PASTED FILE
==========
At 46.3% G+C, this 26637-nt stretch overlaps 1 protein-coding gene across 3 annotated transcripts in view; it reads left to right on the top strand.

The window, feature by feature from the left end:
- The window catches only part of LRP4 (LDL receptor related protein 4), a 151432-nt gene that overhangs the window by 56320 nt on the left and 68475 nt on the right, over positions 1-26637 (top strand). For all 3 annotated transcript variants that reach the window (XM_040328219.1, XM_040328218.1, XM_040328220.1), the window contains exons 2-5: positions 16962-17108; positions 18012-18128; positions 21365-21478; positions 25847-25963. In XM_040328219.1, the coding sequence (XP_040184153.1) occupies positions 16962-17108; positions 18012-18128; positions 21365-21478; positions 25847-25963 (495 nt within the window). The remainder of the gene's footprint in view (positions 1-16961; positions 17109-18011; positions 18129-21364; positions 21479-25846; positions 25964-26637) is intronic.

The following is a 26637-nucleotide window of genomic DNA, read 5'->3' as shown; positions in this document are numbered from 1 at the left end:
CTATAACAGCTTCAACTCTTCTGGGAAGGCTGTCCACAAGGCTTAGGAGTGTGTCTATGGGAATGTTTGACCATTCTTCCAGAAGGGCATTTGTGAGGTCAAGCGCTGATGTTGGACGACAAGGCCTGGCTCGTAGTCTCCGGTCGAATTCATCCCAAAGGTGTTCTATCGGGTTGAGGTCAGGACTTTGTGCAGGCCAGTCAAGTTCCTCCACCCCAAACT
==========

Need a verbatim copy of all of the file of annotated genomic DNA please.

At 46.3% G+C, this 26637-nt stretch overlaps 1 protein-coding gene across 3 annotated transcripts in view; it reads left to right on the top strand.

The window, feature by feature from the left end:
- The window catches only part of LRP4 (LDL receptor related protein 4), a 151432-nt gene that overhangs the window by 56320 nt on the left and 68475 nt on the right, over positions 1-26637 (top strand). For all 3 annotated transcript variants that reach the window (XM_040328219.1, XM_040328218.1, XM_040328220.1), the window contains exons 2-5: positions 16962-17108; positions 18012-18128; positions 21365-21478; positions 25847-25963. In XM_040328219.1, the coding sequence (XP_040184153.1) occupies positions 16962-17108; positions 18012-18128; positions 21365-21478; positions 25847-25963 (495 nt within the window). The remainder of the gene's footprint in view (positions 1-16961; positions 17109-18011; positions 18129-21364; positions 21479-25846; positions 25964-26637) is intronic.

The following is a 26637-nucleotide window of genomic DNA, read 5'->3' as shown; positions in this document are numbered from 1 at the left end:
CTATAACAGCTTCAACTCTTCTGGGAAGGCTGTCCACAAGGCTTAGGAGTGTGTCTATGGGAATGTTTGACCATTCTTCCAGAAGGGCATTTGTGAGGTCAAGCGCTGATGTTGGACGACAAGGCCTGGCTCGTAGTCTCCGGTCGAATTCATCCCAAAGGTGTTCTATCGGGTTGAGGTCAGGACTTTGTGCAGGCCAGTCAAGTTCCTCCACCCCAAACT